Showing posts with label Operations Management. Show all posts
Showing posts with label Operations Management. Show all posts

Monday, January 16, 2017

Introducing Megan McCree

On February 7, 2017, I’ll be introducing a new member of the Seamus McCree extended family to the reading world. Her creation did not come easily, and I worried whether I was doing her justice. Let me explain.

Megan first entered my consciousness four years ago. I wrote the first 40,000 words of a novel set in the future. The YA main character had an older sister, a real tomboy. I thought the kids would be Seamus McCree’s distant descendants (just to keep it all in the fictional family). As I worked through the story, the sister role faded out and the first sparks of this female character were extinguished.

Then I decided to bring the story closer to the present and made Seamus McCree’s son, Paddy, a very old man—well over a hundred (medical improvements and an organic vegetarian diet worked). But Paddy at 140 was still too close to the present. That’s when I decided to utilize Paddy’s child, Seamus’s grandchild, the very old person. As I considered what internal forces would drive this character, I decided she should be female. Eventually, that project faltered and still awaits future attention. And so this as yet unnamed Seamus McCree granddaughter faded into the background.

When I started writing Empty Promises, the fifth in the series, hopefully coming out later this year, I recalled my vision of the ancient woman, and decided to bring Megan McCree to the stage. I wanted to show in this girl the seeds of the woman who in the very distant future would became a marvelous “ancient.” Because of the planned time gap between Doubtful Relations and Empty Promises, Megan will then be age three and a half.

I worried about what I knew about three-and-a-half-year-old girls. My daughter had been that age in the mid-1980s. Even my granddaughters are now preteens and teens. Could I carry off developing this short person in a way that was realistic?

When I sent a draft of Empty Promises to my developmental editor, I specifically asked for a critique of Megan, and then I held my breath. The editor had lots of suggestions, but none of them related to Megan as a character. Whew!

While continuing to work on Empty Promises, another opportunity for Seamus and family arose: a novella set in Georgia’s Lowcountry. What could be better than to bring Seamus, his darts-throwing mother, and Megan to Tybee Island, Georgia—the barrier island near Savannah—for vacation and havoc? But for this vacation to make sense in Seamus McCree’s overall arc, this story takes place several years after Empty Promises. Megan is a shade over six.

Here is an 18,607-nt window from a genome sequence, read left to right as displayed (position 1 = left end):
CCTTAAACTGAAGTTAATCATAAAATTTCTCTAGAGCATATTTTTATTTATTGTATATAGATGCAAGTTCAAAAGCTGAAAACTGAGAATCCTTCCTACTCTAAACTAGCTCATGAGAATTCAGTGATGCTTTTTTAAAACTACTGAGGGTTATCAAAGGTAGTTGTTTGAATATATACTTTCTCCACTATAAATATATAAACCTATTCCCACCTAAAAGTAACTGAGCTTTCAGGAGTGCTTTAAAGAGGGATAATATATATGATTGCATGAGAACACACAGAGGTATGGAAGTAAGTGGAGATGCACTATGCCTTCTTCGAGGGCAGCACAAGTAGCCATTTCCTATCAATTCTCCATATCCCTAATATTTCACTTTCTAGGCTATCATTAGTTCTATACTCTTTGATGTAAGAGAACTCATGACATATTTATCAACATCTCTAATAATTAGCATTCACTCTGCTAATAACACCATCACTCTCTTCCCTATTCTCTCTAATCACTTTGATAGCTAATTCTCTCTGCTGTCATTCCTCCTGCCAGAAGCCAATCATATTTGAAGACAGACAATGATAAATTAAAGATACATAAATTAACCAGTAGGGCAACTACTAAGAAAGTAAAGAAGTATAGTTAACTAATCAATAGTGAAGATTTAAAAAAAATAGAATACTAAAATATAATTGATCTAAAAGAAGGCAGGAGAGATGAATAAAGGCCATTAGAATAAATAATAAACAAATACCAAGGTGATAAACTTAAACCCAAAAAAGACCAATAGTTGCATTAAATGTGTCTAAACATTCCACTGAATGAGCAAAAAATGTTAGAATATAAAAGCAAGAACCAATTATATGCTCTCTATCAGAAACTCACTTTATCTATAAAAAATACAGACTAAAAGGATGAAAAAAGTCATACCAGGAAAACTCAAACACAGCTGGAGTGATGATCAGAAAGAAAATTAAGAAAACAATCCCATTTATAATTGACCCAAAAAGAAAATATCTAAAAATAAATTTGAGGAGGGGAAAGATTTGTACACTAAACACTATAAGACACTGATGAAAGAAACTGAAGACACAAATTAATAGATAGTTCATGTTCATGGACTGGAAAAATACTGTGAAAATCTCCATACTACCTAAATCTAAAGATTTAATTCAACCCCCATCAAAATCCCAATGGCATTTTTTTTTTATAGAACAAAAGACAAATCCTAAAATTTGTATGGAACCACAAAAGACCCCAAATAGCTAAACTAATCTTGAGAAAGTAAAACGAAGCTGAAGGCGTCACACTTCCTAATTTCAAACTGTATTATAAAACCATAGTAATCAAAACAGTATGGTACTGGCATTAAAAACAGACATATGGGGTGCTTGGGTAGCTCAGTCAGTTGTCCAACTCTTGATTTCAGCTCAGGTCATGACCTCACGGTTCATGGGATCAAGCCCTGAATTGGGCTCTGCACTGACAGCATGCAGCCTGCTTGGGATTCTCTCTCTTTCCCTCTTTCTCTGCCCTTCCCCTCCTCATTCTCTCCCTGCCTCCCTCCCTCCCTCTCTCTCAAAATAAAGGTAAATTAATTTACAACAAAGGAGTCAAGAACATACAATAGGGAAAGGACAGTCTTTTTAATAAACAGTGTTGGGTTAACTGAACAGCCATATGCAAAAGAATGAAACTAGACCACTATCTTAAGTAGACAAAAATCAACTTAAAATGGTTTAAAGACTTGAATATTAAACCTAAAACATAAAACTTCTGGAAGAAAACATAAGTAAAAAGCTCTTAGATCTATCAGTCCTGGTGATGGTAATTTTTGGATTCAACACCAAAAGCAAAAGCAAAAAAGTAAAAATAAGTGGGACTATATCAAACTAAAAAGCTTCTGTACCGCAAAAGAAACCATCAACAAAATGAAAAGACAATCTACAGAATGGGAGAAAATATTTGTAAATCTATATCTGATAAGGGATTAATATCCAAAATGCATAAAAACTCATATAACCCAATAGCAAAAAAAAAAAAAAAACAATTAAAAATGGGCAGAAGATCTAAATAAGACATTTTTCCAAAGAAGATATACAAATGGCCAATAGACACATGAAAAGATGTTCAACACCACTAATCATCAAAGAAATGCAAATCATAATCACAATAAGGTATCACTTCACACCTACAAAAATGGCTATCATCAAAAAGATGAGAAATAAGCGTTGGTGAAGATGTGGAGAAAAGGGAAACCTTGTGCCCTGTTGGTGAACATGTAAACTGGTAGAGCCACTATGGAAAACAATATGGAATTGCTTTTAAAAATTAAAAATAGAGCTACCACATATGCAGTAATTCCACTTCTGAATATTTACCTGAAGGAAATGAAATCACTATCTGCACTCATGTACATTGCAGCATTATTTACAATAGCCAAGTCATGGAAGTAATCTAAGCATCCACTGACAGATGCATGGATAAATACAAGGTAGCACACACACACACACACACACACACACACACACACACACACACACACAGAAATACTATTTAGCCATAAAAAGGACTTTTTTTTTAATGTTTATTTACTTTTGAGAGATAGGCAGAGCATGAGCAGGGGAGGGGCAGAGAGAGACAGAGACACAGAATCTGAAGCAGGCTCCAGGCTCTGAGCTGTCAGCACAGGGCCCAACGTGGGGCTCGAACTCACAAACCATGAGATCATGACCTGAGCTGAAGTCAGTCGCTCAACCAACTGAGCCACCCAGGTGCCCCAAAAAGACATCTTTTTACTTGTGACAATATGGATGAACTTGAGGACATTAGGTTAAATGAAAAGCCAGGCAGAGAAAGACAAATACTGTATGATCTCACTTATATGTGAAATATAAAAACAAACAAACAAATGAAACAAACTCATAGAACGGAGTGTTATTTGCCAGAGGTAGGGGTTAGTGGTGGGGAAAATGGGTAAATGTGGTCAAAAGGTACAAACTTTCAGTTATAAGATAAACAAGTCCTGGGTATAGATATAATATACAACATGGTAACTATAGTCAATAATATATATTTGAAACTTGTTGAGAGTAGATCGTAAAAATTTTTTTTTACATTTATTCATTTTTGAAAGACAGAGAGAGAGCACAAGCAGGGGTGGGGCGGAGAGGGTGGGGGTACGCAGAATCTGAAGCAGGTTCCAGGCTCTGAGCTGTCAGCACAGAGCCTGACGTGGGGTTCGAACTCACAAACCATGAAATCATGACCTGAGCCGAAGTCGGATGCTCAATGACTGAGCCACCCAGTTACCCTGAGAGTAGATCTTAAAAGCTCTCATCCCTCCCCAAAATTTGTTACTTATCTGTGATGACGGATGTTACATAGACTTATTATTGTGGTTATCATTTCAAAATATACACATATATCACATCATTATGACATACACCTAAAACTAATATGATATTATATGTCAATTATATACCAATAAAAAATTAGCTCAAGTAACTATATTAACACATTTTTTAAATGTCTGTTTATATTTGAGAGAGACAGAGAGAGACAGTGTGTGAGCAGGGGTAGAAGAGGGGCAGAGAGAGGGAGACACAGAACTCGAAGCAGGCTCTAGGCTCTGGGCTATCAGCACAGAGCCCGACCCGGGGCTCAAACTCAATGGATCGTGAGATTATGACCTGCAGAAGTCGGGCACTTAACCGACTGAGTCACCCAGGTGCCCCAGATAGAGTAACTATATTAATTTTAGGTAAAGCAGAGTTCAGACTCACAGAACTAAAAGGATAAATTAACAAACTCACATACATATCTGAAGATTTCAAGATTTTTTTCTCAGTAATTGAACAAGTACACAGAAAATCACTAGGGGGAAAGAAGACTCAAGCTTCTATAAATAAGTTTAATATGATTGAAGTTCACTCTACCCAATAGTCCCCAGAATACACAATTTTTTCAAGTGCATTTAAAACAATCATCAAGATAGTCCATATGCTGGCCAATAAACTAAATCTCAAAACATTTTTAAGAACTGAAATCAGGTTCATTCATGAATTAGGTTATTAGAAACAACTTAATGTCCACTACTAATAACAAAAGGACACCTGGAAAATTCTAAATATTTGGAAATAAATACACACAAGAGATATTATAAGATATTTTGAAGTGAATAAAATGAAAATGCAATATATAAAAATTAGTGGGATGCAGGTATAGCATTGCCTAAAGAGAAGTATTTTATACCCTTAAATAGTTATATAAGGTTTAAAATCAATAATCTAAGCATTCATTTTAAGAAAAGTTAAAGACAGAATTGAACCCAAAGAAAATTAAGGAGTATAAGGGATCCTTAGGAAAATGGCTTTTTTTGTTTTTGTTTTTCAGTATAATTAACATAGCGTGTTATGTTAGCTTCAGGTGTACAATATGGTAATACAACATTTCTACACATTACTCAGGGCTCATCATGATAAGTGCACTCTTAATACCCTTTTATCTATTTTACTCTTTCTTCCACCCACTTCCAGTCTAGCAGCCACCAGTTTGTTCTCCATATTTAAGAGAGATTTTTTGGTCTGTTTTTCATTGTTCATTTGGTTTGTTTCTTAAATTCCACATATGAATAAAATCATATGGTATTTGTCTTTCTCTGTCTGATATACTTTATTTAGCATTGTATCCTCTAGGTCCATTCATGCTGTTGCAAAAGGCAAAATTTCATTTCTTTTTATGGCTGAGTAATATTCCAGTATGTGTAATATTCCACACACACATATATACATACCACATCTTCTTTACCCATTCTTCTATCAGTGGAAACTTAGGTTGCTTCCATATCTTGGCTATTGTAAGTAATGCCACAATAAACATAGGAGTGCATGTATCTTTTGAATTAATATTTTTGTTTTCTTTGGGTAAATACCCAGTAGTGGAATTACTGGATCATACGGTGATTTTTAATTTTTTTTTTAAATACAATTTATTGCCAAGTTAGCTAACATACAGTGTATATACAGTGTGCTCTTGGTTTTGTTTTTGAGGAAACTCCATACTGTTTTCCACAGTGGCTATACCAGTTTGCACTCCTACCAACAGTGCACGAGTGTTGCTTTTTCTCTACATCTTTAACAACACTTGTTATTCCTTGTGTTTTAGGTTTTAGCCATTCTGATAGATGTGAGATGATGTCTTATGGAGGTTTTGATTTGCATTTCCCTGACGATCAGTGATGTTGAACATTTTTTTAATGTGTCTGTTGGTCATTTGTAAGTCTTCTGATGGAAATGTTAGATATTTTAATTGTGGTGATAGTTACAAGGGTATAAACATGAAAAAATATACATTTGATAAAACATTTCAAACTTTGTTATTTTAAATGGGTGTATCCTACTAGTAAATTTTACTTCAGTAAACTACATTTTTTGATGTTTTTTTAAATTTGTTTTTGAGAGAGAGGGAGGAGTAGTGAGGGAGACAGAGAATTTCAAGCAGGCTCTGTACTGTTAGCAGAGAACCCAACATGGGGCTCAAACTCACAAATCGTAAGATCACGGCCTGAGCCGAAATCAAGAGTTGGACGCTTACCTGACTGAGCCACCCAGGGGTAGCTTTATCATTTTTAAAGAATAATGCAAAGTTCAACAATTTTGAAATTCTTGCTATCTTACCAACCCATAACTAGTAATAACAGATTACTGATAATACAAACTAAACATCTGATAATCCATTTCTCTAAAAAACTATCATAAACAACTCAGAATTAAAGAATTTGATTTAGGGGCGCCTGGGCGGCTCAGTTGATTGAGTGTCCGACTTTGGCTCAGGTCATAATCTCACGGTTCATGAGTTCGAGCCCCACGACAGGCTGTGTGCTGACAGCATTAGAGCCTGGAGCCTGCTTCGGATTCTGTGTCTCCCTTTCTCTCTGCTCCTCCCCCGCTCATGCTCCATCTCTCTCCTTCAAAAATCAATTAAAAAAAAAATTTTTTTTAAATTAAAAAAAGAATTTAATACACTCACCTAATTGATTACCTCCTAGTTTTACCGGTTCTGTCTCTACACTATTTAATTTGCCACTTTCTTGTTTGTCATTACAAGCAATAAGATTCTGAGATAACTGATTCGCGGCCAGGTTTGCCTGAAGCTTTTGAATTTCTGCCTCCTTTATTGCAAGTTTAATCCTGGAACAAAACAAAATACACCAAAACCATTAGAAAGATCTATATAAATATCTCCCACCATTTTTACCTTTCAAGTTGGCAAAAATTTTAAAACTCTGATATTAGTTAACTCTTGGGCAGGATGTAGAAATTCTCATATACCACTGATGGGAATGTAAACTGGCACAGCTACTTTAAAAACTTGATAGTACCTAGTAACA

More worries for me. Could an old guy depict a six-year-old girl that mothers would accept? (Fathers accept any daughter, right dads?) Again, my development editor had no issues with Megan. I polished the novella and recently sent it to two terrific beta readers. Both know the Seamus McCree series and have an eye for errant homonyms, misspellings, misplaced modifiers, and the like. Again, I held my breath. These folks had never heard of Megan. Would they accept her?

Beta reader one gave me her corrections. She loved the story, and particularly loved Seamus’s mother. I broke down and asked if I had drawn Megan realistically. “Oh yes, she was fine,” she said. “But I really like Mom—probably because of my age.” Her grandchildren are older than mine, all out of high school. I didn’t take that as a vote of confidence on Megan.

Just this past week I received corrections from reader number two. She started her note with, “I just now finished the book and thoroughly enjoyed it! I fell madly in love with Megan.”

I think I’ve been holding my breath for four years—a long gestation period even for a fictional character. It’s nice to breathe naturally again.

You can meet Megan in the novella titled “Low Tide at Tybee” in Lowcountry Crime: Four Novellas to be released in print and Kindle editions on February 7, 2017.

~ Jim

This blog originally appeared on the Writers Who Kill blog 1/15/17.

Monday, October 12, 2015

Black Box Concerns

I started out my home computer life an Apple guy. In 1985 I bought an Apple IIe. The “e” meant it was enhanced from the original Apple II. I chose the 128KB of RAM memory instead of the standard 64KB because I was a heavy computational user. My most recent computer, a Dell XPS 8700, has 8GB of RAM (a 62,500 times increase). For a few bucks more I could have had another 8GB of RAM, but I didn’t need it. My first machine handled 8 bits of data at a time; the new one handles 64 bits. Processing speed differences (how quickly data is processed) are just as great.